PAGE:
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Last Updated on December 21, 2020
Your colleagues are great. They chat, they make coffee, they help you through your working day. But there’s always someone that you just can’t get along with, that one person who seems determined to single you out and make your day that much harder.
If you’ve got “that colleague” in your team, you’ll recognize how toxic it can quickly make any office environment. Unfortunately, they always seem to the one that has the boss on their side and makes you think twice about rocking the boat.
And it really doesn’t matter which industry you’re in, these awkward people get everywhere.
So, aside from getting frustrated and angry, what else can you do to handle your temperamental co-worker and restore some tranquillity to your working day? We take a look at some top tips for dealing with colleagues who drive you nuts.
Image courtesy of Pexels
It’s Not You
Recognize off the bat that their behavior actually has very little to do with you and probably stems from
Your kind words may be the only piece of positivity they have in their lives and you never know what it’s doing deep down so stick with it. Plus, it will make you feel positively saintly.
Keep Your Distance
If their behavior is really beginning to stress you out, then staying away as much as possible can be one solution. Trying to limit your interactions with them should keep you out of the firing line but won’t help your other poor colleagues trying to deal with him or her.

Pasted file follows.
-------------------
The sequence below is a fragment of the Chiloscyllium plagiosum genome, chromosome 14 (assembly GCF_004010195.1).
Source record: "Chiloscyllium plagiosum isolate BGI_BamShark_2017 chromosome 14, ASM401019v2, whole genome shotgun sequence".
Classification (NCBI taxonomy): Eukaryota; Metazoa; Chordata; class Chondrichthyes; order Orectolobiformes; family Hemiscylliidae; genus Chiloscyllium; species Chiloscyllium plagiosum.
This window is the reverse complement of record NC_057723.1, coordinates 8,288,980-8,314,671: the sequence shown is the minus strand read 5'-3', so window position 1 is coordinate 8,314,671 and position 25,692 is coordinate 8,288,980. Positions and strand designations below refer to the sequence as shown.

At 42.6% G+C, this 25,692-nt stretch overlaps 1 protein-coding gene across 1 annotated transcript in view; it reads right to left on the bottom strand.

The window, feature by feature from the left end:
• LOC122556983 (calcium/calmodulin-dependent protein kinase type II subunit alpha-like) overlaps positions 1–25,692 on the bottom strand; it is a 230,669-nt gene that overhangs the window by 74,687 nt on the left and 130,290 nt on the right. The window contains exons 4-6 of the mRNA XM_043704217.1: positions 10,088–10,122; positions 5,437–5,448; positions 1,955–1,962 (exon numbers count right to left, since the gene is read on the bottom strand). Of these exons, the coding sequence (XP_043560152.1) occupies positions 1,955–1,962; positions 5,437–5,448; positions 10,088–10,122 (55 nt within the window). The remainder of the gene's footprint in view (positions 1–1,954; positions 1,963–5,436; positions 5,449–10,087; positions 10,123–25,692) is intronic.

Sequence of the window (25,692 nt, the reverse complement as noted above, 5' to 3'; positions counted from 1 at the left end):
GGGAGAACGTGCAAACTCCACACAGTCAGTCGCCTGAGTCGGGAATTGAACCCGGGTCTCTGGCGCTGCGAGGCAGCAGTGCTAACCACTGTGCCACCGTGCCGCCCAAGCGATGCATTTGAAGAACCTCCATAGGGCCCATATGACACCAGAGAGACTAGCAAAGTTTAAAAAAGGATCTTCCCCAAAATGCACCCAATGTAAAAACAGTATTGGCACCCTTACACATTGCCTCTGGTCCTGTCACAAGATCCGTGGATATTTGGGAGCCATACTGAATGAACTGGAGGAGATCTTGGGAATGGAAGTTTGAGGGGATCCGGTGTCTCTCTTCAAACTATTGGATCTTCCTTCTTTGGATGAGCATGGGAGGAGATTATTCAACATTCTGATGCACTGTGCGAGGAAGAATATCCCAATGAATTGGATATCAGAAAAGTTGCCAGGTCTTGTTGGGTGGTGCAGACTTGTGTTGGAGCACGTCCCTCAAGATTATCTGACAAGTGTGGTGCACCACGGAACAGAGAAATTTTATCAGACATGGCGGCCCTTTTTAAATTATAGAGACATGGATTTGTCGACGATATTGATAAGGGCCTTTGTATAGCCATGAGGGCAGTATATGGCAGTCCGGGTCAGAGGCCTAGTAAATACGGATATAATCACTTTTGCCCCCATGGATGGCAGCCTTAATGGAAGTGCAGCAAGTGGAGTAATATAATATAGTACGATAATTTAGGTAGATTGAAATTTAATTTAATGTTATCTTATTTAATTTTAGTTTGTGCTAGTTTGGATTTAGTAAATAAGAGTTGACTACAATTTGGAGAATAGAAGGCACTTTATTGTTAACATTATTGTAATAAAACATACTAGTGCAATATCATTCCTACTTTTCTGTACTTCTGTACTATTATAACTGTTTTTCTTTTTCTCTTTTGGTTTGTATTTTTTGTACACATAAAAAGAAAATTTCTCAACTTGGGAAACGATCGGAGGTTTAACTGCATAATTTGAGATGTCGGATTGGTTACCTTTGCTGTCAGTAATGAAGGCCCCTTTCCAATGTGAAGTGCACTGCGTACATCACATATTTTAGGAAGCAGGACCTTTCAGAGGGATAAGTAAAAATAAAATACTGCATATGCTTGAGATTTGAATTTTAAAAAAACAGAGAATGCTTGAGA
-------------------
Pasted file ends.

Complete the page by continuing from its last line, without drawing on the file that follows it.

Don’t Get Sucked In
Even if you agree with the negative criticism of what they’re talking about, it’s never good to start agreeing with someone toxic. Either they will use what you’ve said against you, making you look like a serial complainer or they’ll have you down as an ally, which can be equally as dangerous. Instead, where possible, try and draw the positive out of every situation to avoid their complaint ramping up into a drama.
If All Else Fails
There’s no reason at all why you should have to put up with someone who makes you life hellish. Begin keeping a log of when and where they spoke to you and what was said. Keep a personal diary detailing the impact they’re having on your working life and your personal discomfort. When you have sufficient evidence, escalate the matter to the boss or your HR team and make sure it gets taken seriously. Follow-up by asking what action is to be taken and push until some harmony is restored in your day-to-day office life.
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